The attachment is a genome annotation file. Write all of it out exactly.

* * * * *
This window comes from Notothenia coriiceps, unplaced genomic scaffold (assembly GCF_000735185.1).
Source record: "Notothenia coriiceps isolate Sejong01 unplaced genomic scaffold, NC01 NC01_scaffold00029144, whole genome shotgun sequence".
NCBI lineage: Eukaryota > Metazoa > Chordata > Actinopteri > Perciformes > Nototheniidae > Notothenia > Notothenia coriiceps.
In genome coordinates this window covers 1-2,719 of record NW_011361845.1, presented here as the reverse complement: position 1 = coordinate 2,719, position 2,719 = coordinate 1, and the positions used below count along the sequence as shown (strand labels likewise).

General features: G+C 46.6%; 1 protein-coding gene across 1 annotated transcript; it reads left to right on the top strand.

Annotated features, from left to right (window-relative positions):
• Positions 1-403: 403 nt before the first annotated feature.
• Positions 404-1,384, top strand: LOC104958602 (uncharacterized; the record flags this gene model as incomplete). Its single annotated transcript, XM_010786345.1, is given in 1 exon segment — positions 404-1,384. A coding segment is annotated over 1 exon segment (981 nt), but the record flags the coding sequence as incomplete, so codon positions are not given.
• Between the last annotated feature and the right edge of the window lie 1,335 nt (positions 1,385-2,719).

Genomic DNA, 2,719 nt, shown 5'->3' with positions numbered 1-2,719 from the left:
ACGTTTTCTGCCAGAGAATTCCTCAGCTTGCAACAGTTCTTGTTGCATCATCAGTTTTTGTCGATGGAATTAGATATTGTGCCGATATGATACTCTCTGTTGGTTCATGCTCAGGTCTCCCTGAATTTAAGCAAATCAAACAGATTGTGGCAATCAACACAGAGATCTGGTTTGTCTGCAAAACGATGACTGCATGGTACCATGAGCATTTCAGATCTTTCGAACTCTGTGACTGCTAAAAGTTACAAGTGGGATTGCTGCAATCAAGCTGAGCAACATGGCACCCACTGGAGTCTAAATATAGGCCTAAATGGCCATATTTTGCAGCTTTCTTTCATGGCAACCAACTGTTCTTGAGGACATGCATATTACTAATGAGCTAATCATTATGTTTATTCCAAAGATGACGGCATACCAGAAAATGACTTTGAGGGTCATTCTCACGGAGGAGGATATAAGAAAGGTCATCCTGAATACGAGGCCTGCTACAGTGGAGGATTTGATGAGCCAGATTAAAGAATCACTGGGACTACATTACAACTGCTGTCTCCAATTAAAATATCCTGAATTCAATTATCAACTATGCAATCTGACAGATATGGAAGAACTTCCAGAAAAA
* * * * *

This window comes from Notothenia coriiceps, unplaced genomic scaffold (assembly GCF_000735185.1).
Source record: "Notothenia coriiceps isolate Sejong01 unplaced genomic scaffold, NC01 NC01_scaffold00029144, whole genome shotgun sequence".
NCBI lineage: Eukaryota > Metazoa > Chordata > Actinopteri > Perciformes > Nototheniidae > Notothenia > Notothenia coriiceps.
In genome coordinates this window covers 1-2,719 of record NW_011361845.1, presented here as the reverse complement: position 1 = coordinate 2,719, position 2,719 = coordinate 1, and the positions used below count along the sequence as shown (strand labels likewise).

General features: G+C 46.6%; 1 protein-coding gene across 1 annotated transcript; it reads left to right on the top strand.

Annotated features, from left to right (window-relative positions):
• Positions 1-403: 403 nt before the first annotated feature.
• Positions 404-1,384, top strand: LOC104958602 (uncharacterized; the record flags this gene model as incomplete). Its single annotated transcript, XM_010786345.1, is given in 1 exon segment — positions 404-1,384. A coding segment is annotated over 1 exon segment (981 nt), but the record flags the coding sequence as incomplete, so codon positions are not given.
• Between the last annotated feature and the right edge of the window lie 1,335 nt (positions 1,385-2,719).

Genomic DNA, 2,719 nt, shown 5'->3' with positions numbered 1-2,719 from the left:
ACGTTTTCTGCCAGAGAATTCCTCAGCTTGCAACAGTTCTTGTTGCATCATCAGTTTTTGTCGATGGAATTAGATATTGTGCCGATATGATACTCTCTGTTGGTTCATGCTCAGGTCTCCCTGAATTTAAGCAAATCAAACAGATTGTGGCAATCAACACAGAGATCTGGTTTGTCTGCAAAACGATGACTGCATGGTACCATGAGCATTTCAGATCTTTCGAACTCTGTGACTGCTAAAAGTTACAAGTGGGATTGCTGCAATCAAGCTGAGCAACATGGCACCCACTGGAGTCTAAATATAGGCCTAAATGGCCATATTTTGCAGCTTTCTTTCATGGCAACCAACTGTTCTTGAGGACATGCATATTACTAATGAGCTAATCATTATGTTTATTCCAAAGATGACGGCATACCAGAAAATGACTTTGAGGGTCATTCTCACGGAGGAGGATATAAGAAAGGTCATCCTGAATACGAGGCCTGCTACAGTGGAGGATTTGATGAGCCAGATTAAAGAATCACTGGGACTACATTACAACTGCTGTCTCCAATTAAAATATCCTGAATTCAATTATCAACTATGCAATCTGACAGATATGGAAGAACTTCCAGAAAAA